LB: Well, a lullaby album is not about kids moving their bodies! It’s about falling asleep, which was never really my forte. My biggest fear about this album is that some of the songs aren’t sleepy enough. I was listening to it last night, and my heart was in my throat thinking is it lullaby enough? A lot of the songs that I had already written, people say they use them as lullabies anyway.  So I’m hoping that if you play the songs quietly that it will be quiet enough.


DP: How did you make your selections and establish the balance of new songs and classics?

LB: I wanted to write a bunch of new ones, but I also knew I had a lot that I could use that had become beloved for a lot of people. I thought it would be fun to take them and re-work them. When I asked as part of the Kickstarter campaign what songs people would like to see on the album, “Under a Shady Tree” was requested a lot because it was one that a lot of people already use as a lullaby. I had written it as a sunny, reggae thing, but a lot of people use it as a lullaby. I ended up recording it with just Brady (Rymer), and it was one of the most fun ones we recorded. I was crying after I sang it, and I was thinking there was something so tender and sweet when I sing it differently. If you have a chance to experience it in a new way, it’s like opening up a whole new world. It took me a while to figure out which songs to put on the album though. A lot of it was feedback from fans, and some of it was just my own idea of what I thought would be nice on there. And then I wanted to have room for new songs and then some that I really remember and love from my own childhood.

DP: You did a Kickstarter campaign for the album?

LB: I did! It was a great experience, and we far-surpassed our goal. The people that became part of the campaign…it was quite moving. I wasn’t expecting to feel the support that I felt. I mean I wanted it, and I’d hoped that it would happen, but there was just a wide range of people who really wanted to be a part of it and give me feedback and know what was happening. The mix of people were about to have babies or were kids going to college and said, “We used to listen to you, and I really want to support you!” It was a really great experience and was really fun to do!

DP: What do you feel has been your most noteworthy career accomplishment at this point?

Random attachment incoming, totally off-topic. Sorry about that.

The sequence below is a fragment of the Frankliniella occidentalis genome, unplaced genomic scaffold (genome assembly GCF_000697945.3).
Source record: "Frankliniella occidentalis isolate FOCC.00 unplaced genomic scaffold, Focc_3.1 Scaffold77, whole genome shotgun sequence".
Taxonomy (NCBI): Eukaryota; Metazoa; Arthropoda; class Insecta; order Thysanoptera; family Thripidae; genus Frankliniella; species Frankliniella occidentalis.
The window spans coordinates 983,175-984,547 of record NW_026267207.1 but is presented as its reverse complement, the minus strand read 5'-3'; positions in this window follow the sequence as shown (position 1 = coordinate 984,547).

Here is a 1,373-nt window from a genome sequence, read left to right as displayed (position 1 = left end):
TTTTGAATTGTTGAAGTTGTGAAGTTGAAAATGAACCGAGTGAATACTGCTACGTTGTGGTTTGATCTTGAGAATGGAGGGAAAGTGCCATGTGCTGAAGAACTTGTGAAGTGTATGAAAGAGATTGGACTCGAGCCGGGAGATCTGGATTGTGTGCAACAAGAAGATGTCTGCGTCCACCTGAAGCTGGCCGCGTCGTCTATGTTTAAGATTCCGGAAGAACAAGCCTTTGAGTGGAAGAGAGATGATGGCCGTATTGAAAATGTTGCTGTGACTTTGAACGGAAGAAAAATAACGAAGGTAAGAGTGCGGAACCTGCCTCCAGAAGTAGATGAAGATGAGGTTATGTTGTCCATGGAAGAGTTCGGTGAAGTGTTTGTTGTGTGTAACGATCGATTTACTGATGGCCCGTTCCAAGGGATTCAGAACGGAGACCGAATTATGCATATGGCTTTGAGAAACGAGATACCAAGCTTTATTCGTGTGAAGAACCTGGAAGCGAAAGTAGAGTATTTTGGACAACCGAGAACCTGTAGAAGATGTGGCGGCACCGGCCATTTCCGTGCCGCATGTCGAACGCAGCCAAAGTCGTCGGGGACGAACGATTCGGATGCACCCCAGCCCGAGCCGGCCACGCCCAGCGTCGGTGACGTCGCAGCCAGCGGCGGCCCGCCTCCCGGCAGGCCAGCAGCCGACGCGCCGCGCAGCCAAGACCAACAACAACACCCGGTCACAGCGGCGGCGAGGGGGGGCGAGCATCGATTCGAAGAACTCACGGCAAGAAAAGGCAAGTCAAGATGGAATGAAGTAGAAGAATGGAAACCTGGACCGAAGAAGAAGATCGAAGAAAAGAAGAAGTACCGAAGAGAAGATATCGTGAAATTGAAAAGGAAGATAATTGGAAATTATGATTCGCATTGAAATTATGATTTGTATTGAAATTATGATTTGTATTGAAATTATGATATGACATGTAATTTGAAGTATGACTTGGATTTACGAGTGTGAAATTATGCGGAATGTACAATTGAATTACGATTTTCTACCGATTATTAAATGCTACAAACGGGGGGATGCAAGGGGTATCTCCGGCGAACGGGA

LB: The things that I’ve worked on recently feel like they’ve been the most challenging, and I feel the most rewarded from. Right now I have these animated videos up on Sprout. I did them with Little Airplanes Productions. We developed this idea together and took it to Sprout. That was one of the hardest and also most rewarded experiences that I’ve done. I’m very proud of it, but when I’m challenged the most is when I’m most proud.

At the same time I was also writing music for a musical called “Wanda’s Monster,” which was the first musical that I had ever attempted. When I was growing up, that was what I wanted to do: I wanted to be on Broadway and star in musicals. That was my whole plan until I got to college and I realized that some of the musicals had not that great of story lines. I realized that acting was interesting to me, but I felt like I was better at being myself, and so I started writing my own music. And then I realized that I don’t have to just sing. I can play an instrument too. Girls are in bands … it was like a revelation to me.

When I had this opportunity to write the music for a musical and not actually have to be on stage, which at this point, I feel like I’m actually on stage a lot, it was this exciting idea to imagine writing music for characters that other people play, and I would get to sit and watch it the way I used to go to musicals.

Those two things brought me much less success and money than so many other things I’ve done, but I feel the most proud of actually having completed them.

DP: What’s one thing that your fans—big and small—would be surprised to know about you?

LB: I used to be an enormous David Carradine and Kung Fu: The Legend Continues fan.

DP: So, what’s next?

LB: I’m working on another musical — “The Amazing Adventures of Harvey and the Princess.” And it’s based on a book called Harvey the Mime. It involves teaching kids about mime, which I think will be really fun. Don’t ask me why they’re going to singing in a musical about mime, but it’s gonna work!

Laurie Berkner Lullabies comes out April 8 on Two Tomatoes Records. Visit for more details.